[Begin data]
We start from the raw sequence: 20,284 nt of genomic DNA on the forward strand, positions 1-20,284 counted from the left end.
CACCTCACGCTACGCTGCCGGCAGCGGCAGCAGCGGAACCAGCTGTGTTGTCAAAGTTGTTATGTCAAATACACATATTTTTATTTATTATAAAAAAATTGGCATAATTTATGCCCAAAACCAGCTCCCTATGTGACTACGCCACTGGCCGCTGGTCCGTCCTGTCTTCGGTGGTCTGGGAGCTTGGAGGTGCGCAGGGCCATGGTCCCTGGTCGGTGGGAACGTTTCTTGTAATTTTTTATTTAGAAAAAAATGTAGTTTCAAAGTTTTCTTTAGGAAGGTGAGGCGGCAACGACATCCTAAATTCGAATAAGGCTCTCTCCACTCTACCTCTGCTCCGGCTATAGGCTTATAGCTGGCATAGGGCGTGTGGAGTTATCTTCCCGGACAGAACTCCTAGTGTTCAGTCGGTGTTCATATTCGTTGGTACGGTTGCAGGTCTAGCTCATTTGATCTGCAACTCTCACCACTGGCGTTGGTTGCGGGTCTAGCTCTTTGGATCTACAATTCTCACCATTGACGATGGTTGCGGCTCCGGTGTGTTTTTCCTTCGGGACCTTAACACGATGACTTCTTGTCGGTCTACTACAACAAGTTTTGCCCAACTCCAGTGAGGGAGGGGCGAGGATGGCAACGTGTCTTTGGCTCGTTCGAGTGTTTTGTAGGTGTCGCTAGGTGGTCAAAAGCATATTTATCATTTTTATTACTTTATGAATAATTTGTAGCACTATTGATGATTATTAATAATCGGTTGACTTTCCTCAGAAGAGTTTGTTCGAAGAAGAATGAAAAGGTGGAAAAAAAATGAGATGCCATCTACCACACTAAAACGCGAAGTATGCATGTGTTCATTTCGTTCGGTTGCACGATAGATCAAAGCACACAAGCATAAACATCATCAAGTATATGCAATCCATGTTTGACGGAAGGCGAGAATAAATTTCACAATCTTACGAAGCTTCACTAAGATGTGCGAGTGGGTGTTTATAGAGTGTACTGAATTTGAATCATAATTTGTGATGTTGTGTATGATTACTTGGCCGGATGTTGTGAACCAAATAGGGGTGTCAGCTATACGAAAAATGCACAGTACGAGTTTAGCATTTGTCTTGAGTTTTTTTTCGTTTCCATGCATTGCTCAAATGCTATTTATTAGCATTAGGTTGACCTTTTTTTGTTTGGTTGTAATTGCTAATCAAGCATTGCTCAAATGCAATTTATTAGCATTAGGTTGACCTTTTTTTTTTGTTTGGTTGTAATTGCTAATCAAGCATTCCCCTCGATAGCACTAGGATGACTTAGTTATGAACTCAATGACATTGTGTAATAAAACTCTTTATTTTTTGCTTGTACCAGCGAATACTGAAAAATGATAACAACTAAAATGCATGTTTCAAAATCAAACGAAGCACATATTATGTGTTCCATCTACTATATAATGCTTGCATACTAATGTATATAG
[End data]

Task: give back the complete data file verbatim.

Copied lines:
We start from the raw sequence: 20,284 nt of genomic DNA on the forward strand, positions 1-20,284 counted from the left end.
CACCTCACGCTACGCTGCCGGCAGCGGCAGCAGCGGAACCAGCTGTGTTGTCAAAGTTGTTATGTCAAATACACATATTTTTATTTATTATAAAAAAATTGGCATAATTTATGCCCAAAACCAGCTCCCTATGTGACTACGCCACTGGCCGCTGGTCCGTCCTGTCTTCGGTGGTCTGGGAGCTTGGAGGTGCGCAGGGCCATGGTCCCTGGTCGGTGGGAACGTTTCTTGTAATTTTTTATTTAGAAAAAAATGTAGTTTCAAAGTTTTCTTTAGGAAGGTGAGGCGGCAACGACATCCTAAATTCGAATAAGGCTCTCTCCACTCTACCTCTGCTCCGGCTATAGGCTTATAGCTGGCATAGGGCGTGTGGAGTTATCTTCCCGGACAGAACTCCTAGTGTTCAGTCGGTGTTCATATTCGTTGGTACGGTTGCAGGTCTAGCTCATTTGATCTGCAACTCTCACCACTGGCGTTGGTTGCGGGTCTAGCTCTTTGGATCTACAATTCTCACCATTGACGATGGTTGCGGCTCCGGTGTGTTTTTCCTTCGGGACCTTAACACGATGACTTCTTGTCGGTCTACTACAACAAGTTTTGCCCAACTCCAGTGAGGGAGGGGCGAGGATGGCAACGTGTCTTTGGCTCGTTCGAGTGTTTTGTAGGTGTCGCTAGGTGGTCAAAAGCATATTTATCATTTTTATTACTTTATGAATAATTTGTAGCACTATTGATGATTATTAATAATCGGTTGACTTTCCTCAGAAGAGTTTGTTCGAAGAAGAATGAAAAGGTGGAAAAAAAATGAGATGCCATCTACCACACTAAAACGCGAAGTATGCATGTGTTCATTTCGTTCGGTTGCACGATAGATCAAAGCACACAAGCATAAACATCATCAAGTATATGCAATCCATGTTTGACGGAAGGCGAGAATAAATTTCACAATCTTACGAAGCTTCACTAAGATGTGCGAGTGGGTGTTTATAGAGTGTACTGAATTTGAATCATAATTTGTGATGTTGTGTATGATTACTTGGCCGGATGTTGTGAACCAAATAGGGGTGTCAGCTATACGAAAAATGCACAGTACGAGTTTAGCATTTGTCTTGAGTTTTTTTTCGTTTCCATGCATTGCTCAAATGCTATTTATTAGCATTAGGTTGACCTTTTTTTGTTTGGTTGTAATTGCTAATCAAGCATTGCTCAAATGCAATTTATTAGCATTAGGTTGACCTTTTTTTTTTGTTTGGTTGTAATTGCTAATCAAGCATTCCCCTCGATAGCACTAGGATGACTTAGTTATGAACTCAATGACATTGTGTAATAAAACTCTTTATTTTTTGCTTGTACCAGCGAATACTGAAAAATGATAACAACTAAAATGCATGTTTCAAAATCAAACGAAGCACATATTATGTGTTCCATCTACTATATAATGCTTGCATACTAATGTATATAG